For curator Phong Bui, size matters. In Intimacy in Discourse: Reasonable and Unreasonable Sized Paintings, Bui juxtaposes smaller paintings (from roughly 16 x 20 to 22 x 28) with larger scale pieces. Through this simple premise, the exhibit aims to explore the often-paradoxical relationship between scale and intimacy. The show serves as proof that small paintings can appear vast and sweeping, while large paintings call feel intimate.
This renowned curator and artist was primarily inspired by Jackson Pollock’s admiration of artist Albert Pinkham Ryder, and their opposing techniques. Pollock is known for his large-scale paintings, while Ryder chooses modest sized canvases. In “Moonlight Marine,” for example, Ryder captures a sprawling ocean and boundless sky in a comparatively minuscule frame of 11 ½ x 12 inch frame. Pollock’s iconic “Autumn Rhythm” (Number 30), which measures approximately 90 x 58 inches, zooms in on almost cellular minutia.
By placing works of different scale side by side, Intimacy in Discourse poses the question: why do artists feel compelled to create in either scale? It also starkly contrasts how disparately artists translate our singular reality depending on their vision and perspective.
Bui chose to divide the show into two parts at two separate venues; Part I: Reasonable Sized Paintings at Mana Contemporary which opened in late October, and Part II: Unreasonable Sized Paintings opening at SVA Chelsea Gallery in late November. He explains,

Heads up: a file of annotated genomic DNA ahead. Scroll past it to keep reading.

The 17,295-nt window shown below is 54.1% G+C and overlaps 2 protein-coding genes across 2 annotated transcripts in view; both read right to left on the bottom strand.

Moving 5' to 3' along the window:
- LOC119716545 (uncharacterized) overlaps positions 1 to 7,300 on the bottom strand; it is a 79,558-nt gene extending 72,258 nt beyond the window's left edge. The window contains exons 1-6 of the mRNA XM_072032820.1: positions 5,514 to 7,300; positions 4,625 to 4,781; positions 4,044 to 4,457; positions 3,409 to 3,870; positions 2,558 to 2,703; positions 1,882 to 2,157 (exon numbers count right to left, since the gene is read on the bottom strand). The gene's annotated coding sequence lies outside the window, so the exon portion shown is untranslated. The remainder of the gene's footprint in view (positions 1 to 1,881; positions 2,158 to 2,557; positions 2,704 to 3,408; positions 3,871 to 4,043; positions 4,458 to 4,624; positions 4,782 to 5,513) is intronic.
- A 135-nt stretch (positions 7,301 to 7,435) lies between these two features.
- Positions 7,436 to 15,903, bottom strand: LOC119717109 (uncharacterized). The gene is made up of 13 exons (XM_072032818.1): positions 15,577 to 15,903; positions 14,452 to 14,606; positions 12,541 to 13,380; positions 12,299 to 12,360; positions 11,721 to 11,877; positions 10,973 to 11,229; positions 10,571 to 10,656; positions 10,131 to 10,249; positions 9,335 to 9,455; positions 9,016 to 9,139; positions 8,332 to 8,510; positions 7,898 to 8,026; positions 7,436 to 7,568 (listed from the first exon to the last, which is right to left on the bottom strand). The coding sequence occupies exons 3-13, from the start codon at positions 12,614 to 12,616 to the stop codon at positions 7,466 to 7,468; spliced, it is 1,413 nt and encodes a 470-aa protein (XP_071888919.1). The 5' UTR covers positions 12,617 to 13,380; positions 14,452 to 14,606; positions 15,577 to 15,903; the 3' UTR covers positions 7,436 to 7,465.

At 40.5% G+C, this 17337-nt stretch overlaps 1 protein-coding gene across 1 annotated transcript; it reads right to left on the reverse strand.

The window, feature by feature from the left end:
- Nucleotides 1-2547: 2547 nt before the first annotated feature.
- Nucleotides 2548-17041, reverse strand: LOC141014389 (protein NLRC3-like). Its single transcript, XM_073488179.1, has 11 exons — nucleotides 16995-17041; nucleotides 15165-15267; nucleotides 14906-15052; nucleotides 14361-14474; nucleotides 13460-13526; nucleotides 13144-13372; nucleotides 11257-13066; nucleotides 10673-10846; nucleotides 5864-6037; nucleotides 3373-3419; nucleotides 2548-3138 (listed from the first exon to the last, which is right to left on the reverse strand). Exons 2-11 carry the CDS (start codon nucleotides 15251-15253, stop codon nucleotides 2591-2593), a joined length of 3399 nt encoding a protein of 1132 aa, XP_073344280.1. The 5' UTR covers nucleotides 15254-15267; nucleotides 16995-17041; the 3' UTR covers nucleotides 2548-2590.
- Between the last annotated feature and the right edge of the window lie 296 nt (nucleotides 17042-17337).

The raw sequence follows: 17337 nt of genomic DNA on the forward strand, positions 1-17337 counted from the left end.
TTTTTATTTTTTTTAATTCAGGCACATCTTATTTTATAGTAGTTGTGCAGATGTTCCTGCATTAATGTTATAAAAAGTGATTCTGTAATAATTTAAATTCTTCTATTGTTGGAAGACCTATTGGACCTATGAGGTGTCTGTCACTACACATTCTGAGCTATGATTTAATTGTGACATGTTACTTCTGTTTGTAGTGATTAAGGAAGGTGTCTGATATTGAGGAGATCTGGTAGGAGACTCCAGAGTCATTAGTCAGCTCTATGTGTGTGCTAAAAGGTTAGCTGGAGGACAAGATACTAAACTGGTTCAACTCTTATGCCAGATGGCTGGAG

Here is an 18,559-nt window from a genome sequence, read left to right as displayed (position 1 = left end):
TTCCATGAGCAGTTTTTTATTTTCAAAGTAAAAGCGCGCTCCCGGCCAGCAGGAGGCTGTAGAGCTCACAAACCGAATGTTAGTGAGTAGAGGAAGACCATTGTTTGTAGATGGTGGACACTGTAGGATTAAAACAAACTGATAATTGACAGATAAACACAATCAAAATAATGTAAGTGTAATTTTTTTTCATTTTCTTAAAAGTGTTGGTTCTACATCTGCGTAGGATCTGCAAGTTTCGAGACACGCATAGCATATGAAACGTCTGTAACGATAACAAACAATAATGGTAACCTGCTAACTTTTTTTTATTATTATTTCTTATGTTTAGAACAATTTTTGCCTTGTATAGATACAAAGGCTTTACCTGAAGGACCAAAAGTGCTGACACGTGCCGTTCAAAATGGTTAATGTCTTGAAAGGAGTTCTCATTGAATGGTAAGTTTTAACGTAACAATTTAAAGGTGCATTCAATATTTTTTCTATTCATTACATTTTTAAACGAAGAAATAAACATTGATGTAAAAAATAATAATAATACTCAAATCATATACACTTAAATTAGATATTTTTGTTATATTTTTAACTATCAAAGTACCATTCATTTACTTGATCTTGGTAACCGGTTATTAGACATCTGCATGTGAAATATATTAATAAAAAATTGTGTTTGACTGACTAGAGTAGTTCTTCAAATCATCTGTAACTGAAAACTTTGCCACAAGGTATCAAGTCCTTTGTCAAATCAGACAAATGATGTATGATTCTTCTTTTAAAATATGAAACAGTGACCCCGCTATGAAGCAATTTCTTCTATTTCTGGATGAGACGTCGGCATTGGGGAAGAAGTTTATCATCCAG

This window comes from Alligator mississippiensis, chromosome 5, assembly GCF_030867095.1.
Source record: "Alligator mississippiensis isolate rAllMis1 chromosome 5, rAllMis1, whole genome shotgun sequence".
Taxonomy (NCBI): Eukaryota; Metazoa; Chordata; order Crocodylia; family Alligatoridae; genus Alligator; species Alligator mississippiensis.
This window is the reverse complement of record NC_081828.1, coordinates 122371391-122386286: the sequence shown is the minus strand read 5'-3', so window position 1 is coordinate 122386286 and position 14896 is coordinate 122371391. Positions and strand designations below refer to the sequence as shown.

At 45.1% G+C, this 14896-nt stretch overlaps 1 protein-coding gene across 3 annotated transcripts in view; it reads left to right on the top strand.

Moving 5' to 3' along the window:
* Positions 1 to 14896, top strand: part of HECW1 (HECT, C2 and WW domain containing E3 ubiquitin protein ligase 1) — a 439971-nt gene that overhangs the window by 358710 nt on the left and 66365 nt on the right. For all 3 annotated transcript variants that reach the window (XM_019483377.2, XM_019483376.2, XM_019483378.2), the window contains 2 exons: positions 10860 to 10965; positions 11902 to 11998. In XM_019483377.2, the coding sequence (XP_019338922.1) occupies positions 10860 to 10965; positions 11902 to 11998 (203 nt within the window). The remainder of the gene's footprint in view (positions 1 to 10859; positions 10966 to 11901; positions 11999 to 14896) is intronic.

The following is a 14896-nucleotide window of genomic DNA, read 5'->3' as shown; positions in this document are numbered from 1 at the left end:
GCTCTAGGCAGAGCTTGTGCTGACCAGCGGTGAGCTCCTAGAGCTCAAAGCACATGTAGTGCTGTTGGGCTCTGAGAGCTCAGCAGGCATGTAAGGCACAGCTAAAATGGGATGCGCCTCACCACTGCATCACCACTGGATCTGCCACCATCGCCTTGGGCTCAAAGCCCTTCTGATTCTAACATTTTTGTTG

“For Part I: Reasonable Sized Paintings, we focused on a selection of painters that have consistently worked within approximately modest sizes—making paintings that could be tucked under one’s arm and carried—for most of their careers.
“In Part II: Unreasonable Sized Paintings, which does not here refer to unorthodox explorations in canvas size or shape, includes works by artists who only occasionally make works of a modest scale. Works in the show are neither studies for bigger works nor parts of series. Each is an autonomous work.”
“…The show is a quiet celebration of painting culture, which brings a community of painters together—older and younger painters, known, unknown, overlooked, and emerging painters—under these two simultaneous themes. “
This free of charge exhibit is currently on view at Mana Contemporary, and will be on view at the School of Visual Arts Chelsea Gallery from November 21st through December 22nd. The exhibitions will also feature poetry readings, dance performances, and panel discussions.